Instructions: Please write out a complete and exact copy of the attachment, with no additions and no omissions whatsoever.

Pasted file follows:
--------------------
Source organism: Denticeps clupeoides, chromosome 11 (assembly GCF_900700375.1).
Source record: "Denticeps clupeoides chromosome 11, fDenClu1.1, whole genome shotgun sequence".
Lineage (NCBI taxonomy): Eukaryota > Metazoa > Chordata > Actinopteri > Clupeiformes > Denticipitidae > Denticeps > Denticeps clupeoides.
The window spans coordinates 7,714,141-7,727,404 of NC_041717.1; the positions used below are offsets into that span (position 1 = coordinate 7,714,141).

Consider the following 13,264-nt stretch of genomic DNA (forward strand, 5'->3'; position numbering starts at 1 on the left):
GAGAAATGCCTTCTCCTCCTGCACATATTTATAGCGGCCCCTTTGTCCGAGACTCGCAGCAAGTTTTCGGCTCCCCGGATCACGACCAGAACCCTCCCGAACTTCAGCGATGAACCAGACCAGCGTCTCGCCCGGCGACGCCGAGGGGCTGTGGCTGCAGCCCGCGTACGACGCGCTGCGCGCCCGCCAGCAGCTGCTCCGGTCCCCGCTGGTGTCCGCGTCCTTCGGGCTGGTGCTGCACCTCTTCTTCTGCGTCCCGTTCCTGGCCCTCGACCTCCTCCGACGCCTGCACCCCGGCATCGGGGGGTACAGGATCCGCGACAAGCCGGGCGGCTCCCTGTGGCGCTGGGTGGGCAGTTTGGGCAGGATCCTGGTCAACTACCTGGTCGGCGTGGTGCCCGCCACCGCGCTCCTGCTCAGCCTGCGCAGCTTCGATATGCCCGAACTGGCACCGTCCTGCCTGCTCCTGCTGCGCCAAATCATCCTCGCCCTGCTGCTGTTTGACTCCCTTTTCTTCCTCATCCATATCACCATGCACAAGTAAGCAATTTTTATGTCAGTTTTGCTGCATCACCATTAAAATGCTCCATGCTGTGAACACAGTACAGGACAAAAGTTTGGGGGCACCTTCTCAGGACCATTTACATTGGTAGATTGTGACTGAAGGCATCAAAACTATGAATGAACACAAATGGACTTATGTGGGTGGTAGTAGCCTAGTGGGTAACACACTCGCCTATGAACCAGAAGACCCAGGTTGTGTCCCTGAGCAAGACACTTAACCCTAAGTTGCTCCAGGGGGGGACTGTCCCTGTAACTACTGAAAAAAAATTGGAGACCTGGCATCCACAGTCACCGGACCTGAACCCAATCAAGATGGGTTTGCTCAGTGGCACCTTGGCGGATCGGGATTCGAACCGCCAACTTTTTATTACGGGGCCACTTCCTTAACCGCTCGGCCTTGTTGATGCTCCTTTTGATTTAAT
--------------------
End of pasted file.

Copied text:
Source organism: Denticeps clupeoides, chromosome 11 (assembly GCF_900700375.1).
Source record: "Denticeps clupeoides chromosome 11, fDenClu1.1, whole genome shotgun sequence".
Lineage (NCBI taxonomy): Eukaryota > Metazoa > Chordata > Actinopteri > Clupeiformes > Denticipitidae > Denticeps > Denticeps clupeoides.
The window spans coordinates 7,714,141-7,727,404 of NC_041717.1; the positions used below are offsets into that span (position 1 = coordinate 7,714,141).

Consider the following 13,264-nt stretch of genomic DNA (forward strand, 5'->3'; position numbering starts at 1 on the left):
GAGAAATGCCTTCTCCTCCTGCACATATTTATAGCGGCCCCTTTGTCCGAGACTCGCAGCAAGTTTTCGGCTCCCCGGATCACGACCAGAACCCTCCCGAACTTCAGCGATGAACCAGACCAGCGTCTCGCCCGGCGACGCCGAGGGGCTGTGGCTGCAGCCCGCGTACGACGCGCTGCGCGCCCGCCAGCAGCTGCTCCGGTCCCCGCTGGTGTCCGCGTCCTTCGGGCTGGTGCTGCACCTCTTCTTCTGCGTCCCGTTCCTGGCCCTCGACCTCCTCCGACGCCTGCACCCCGGCATCGGGGGGTACAGGATCCGCGACAAGCCGGGCGGCTCCCTGTGGCGCTGGGTGGGCAGTTTGGGCAGGATCCTGGTCAACTACCTGGTCGGCGTGGTGCCCGCCACCGCGCTCCTGCTCAGCCTGCGCAGCTTCGATATGCCCGAACTGGCACCGTCCTGCCTGCTCCTGCTGCGCCAAATCATCCTCGCCCTGCTGCTGTTTGACTCCCTTTTCTTCCTCATCCATATCACCATGCACAAGTAAGCAATTTTTATGTCAGTTTTGCTGCATCACCATTAAAATGCTCCATGCTGTGAACACAGTACAGGACAAAAGTTTGGGGGCACCTTCTCAGGACCATTTACATTGGTAGATTGTGACTGAAGGCATCAAAACTATGAATGAACACAAATGGACTTATGTGGGTGGTAGTAGCCTAGTGGGTAACACACTCGCCTATGAACCAGAAGACCCAGGTTGTGTCCCTGAGCAAGACACTTAACCCTAAGTTGCTCCAGGGGGGGACTGTCCCTGTAACTACTGAAAAAAAATTGGAGACCTGGCATCCACAGTCACCGGACCTGAACCCAATCAAGATGGGTTTGCTCAGTGGCACCTTGGCGGATCGGGATTCGAACCGCCAACTTTTTATTACGGGGCCACTTCCTTAACCGCTCGGCCTTGTTGATGCTCCTTTTGATTTAAT